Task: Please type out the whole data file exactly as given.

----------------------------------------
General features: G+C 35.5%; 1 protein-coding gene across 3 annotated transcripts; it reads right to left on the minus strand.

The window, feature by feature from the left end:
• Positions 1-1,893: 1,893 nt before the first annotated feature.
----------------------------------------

General features: G+C 35.5%; 1 protein-coding gene across 3 annotated transcripts; it reads right to left on the minus strand.

The window, feature by feature from the left end:
• Positions 1-1,893: 1,893 nt before the first annotated feature.